Gold and titanium are frequently used in facial implantation. [15] Although not typically used for augmentation, both have unique properties that make them useful for facial implantation. Gold, a noble element, does not oxidize after implantation. [1] Gold weights are used frequently in acquired facial nerve palsies for ptosis correction and corneal protection. They are well tolerated, with a low extrusion rate from the upper lid. Titanium is extremely durable for its weight and can achieve osseointegration. Hearing aids and facial prosthetics are attached to titanium screws that have incorporated into the bone.


Hydroxyapatite (HA) is calcium phosphate salt, the principal inorganic compound in bone matrix. HA must cure once placed into the recipient site but is porous enough to allow fibrous ingrowth. Unfortunately, HA is extremely brittle and does not tolerate load well without cracking. Occasionally used for cranioplasties, its role in facial implantation is limited.

Implant Placement

During placement, all opportunities for contamination must be minimized and eliminated. Minimal handling, no-touch technique, and changing gloves prior to implantation have all been advocated. Pocket irrigation with antibiotic solution is frequently employed, as well.

Prior to the start of the procedure, appropriate antibiotics should be administered (depending upon surgical approach) to minimize bacterial loads. Without foreign material present, 100,000 bacteria per gram of tissue are required for infection. In the presence of foreign material, only 100 bacteria per gram of tissue are required. Ideally, antibiotics should be given 30 minutes prior to the start of the procedure in order to reduce the bacterial count. Postoperative antibiotics are also advocated; however, the ideal duration of antibiotics has not been established.

Proper preoperative planning also minimizes the risk of implant infection or extrusion. Placing the implant in a well vascularized area with adequate tissue coverage and pocket laxity is paramount in preventing infection and extrusion. Previous scarring, infection, or radiation increases the risk of negative sequelae from surgical implantation. Although the vascularity of the face is exceptional, scarring and radiation can limit the tissue ingrowth into the implant, which can be desirable.


Preoperative Details

Appropriate antibiotics should be administered prior to the start of the procedure. Assessing the proposed area of implantation for tissue laxity and integrity is paramount.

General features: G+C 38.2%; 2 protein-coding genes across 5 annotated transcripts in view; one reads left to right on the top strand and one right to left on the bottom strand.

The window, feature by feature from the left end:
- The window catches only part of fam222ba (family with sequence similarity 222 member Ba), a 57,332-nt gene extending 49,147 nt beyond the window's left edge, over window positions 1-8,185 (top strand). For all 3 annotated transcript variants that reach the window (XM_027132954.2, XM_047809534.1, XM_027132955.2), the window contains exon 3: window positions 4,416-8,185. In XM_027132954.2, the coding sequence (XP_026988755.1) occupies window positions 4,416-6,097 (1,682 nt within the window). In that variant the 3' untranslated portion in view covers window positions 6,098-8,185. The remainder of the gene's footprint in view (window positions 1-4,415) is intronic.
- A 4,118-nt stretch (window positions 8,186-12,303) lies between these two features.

Intraoperative Details

A myriad of approaches can be used for the placement of malar implants. Most authors recommend subperiosteal placement of the implant. [10] The intraoral approach is popular, as it leaves no visible scar on the face. An upper gingival buccal incision is made, followed by a cranial subperiosteal dissection until the desired pocket is formed. de la Pe ñ a-Salcedo et al advocate an intranasal approach. [16]

An intraoral approach carries a theoretically higher risk of infection due to the bacterial load of the oral cavity. Closing the intraoral incision in layers should be strongly considered. When performing synchronous eye surgery, the implant can be placed via a transconjunctival approach that may require a canthotomy. A subciliary incision can be associated with the risk of ectropion. Coronal and face-lift incisions have also been implemented for placement of these implants.

Proper pocket dissection is essential, followed by securing the implant. In his series, Yarmechuk strongly advocates securing the implant to the bone and credits this with his excellent results. [10] Proper placement, symmetry, location, and desired effects should be judged from multiple views of the patient.


Postoperative Details

The patient should be instructed to elevate the head of bed for the first 24 hours after surgery to minimize postoperative edema. Strenuous physical activity, especially contact sports, must be minimized until healing is complete.



Careful and frequent follow-up is required to monitor for seromas, hematomas, or infections. Malposition of the implant causing facial asymmetry should be watched for as well.



Hematomas and seromas are rare complications and can be minimized by careful surgical technique.

Infection and extrusion of alloplastic implants are dreaded complications. Using antibiotics, proper dissection, and implant fixation, Yarmechuk has reduced his acute and late infection rates to a total of 3%. [10]

Facial asymmetry following implantation can be prevented by proper intra-operative sculpturing. When asymmetry or malposition occurs, removal of the implant, replacement of the implant, and subperiosteal mid-face resuspension is advocated. [17]

The incidences of hypoesthesia (transient), hematoma, infection, and extrusion range from 1-3% depending upon the length of patient follow-up. [14, 10, 18, 19]


Outcome and Prognosis

Most patients are satisfied with the results of malar implantation, with satisfaction rates above 80%. [10, 20]


Future and Controversies

The search for the ideal biocompatible implantable material continues. Researchers are trying to synthesize materials that meet more of the goals outlined above (eg, malleability, strength, resistance to infection).